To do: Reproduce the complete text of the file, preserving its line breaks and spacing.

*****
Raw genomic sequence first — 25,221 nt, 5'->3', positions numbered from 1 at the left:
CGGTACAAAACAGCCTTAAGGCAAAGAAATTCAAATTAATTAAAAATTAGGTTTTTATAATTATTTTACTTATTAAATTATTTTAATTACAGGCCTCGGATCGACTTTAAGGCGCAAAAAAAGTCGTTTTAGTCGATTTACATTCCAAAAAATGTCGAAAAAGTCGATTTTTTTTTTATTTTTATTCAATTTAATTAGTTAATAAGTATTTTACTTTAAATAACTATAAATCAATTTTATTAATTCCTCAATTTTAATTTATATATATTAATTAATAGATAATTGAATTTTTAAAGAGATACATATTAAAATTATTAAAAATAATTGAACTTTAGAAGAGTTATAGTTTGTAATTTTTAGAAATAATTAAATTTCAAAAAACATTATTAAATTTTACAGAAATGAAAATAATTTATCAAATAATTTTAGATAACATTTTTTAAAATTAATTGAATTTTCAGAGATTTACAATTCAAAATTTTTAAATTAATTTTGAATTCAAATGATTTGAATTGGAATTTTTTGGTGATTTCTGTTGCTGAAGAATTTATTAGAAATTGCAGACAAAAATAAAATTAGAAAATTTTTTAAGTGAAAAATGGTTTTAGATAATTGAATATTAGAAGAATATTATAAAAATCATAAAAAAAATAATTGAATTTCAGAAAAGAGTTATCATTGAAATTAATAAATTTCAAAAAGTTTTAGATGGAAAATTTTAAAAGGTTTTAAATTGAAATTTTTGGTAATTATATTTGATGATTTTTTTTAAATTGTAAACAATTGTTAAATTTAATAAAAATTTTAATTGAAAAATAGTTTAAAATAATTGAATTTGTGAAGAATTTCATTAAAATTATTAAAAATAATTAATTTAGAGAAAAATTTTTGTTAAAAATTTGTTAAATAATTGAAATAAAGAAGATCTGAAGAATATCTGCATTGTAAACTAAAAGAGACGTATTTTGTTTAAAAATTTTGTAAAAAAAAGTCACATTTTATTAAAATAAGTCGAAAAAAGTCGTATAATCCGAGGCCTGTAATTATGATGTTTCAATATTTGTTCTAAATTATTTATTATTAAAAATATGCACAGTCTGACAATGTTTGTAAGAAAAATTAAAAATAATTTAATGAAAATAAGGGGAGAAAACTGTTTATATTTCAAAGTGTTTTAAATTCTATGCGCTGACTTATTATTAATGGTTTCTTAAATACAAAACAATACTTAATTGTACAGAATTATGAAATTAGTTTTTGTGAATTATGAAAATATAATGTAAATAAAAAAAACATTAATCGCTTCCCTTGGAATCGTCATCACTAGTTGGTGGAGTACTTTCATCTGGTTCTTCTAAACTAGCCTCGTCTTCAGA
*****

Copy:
Raw genomic sequence first — 25,221 nt, 5'->3', positions numbered from 1 at the left:
CGGTACAAAACAGCCTTAAGGCAAAGAAATTCAAATTAATTAAAAATTAGGTTTTTATAATTATTTTACTTATTAAATTATTTTAATTACAGGCCTCGGATCGACTTTAAGGCGCAAAAAAAGTCGTTTTAGTCGATTTACATTCCAAAAAATGTCGAAAAAGTCGATTTTTTTTTTATTTTTATTCAATTTAATTAGTTAATAAGTATTTTACTTTAAATAACTATAAATCAATTTTATTAATTCCTCAATTTTAATTTATATATATTAATTAATAGATAATTGAATTTTTAAAGAGATACATATTAAAATTATTAAAAATAATTGAACTTTAGAAGAGTTATAGTTTGTAATTTTTAGAAATAATTAAATTTCAAAAAACATTATTAAATTTTACAGAAATGAAAATAATTTATCAAATAATTTTAGATAACATTTTTTAAAATTAATTGAATTTTCAGAGATTTACAATTCAAAATTTTTAAATTAATTTTGAATTCAAATGATTTGAATTGGAATTTTTTGGTGATTTCTGTTGCTGAAGAATTTATTAGAAATTGCAGACAAAAATAAAATTAGAAAATTTTTTAAGTGAAAAATGGTTTTAGATAATTGAATATTAGAAGAATATTATAAAAATCATAAAAAAAATAATTGAATTTCAGAAAAGAGTTATCATTGAAATTAATAAATTTCAAAAAGTTTTAGATGGAAAATTTTAAAAGGTTTTAAATTGAAATTTTTGGTAATTATATTTGATGATTTTTTTTAAATTGTAAACAATTGTTAAATTTAATAAAAATTTTAATTGAAAAATAGTTTAAAATAATTGAATTTGTGAAGAATTTCATTAAAATTATTAAAAATAATTAATTTAGAGAAAAATTTTTGTTAAAAATTTGTTAAATAATTGAAATAAAGAAGATCTGAAGAATATCTGCATTGTAAACTAAAAGAGACGTATTTTGTTTAAAAATTTTGTAAAAAAAAGTCACATTTTATTAAAATAAGTCGAAAAAAGTCGTATAATCCGAGGCCTGTAATTATGATGTTTCAATATTTGTTCTAAATTATTTATTATTAAAAATATGCACAGTCTGACAATGTTTGTAAGAAAAATTAAAAATAATTTAATGAAAATAAGGGGAGAAAACTGTTTATATTTCAAAGTGTTTTAAATTCTATGCGCTGACTTATTATTAATGGTTTCTTAAATACAAAACAATACTTAATTGTACAGAATTATGAAATTAGTTTTTGTGAATTATGAAAATATAATGTAAATAAAAAAAACATTAATCGCTTCCCTTGGAATCGTCATCACTAGTTGGTGGAGTACTTTCATCTGGTTCTTCTAAACTAGCCTCGTCTTCAGA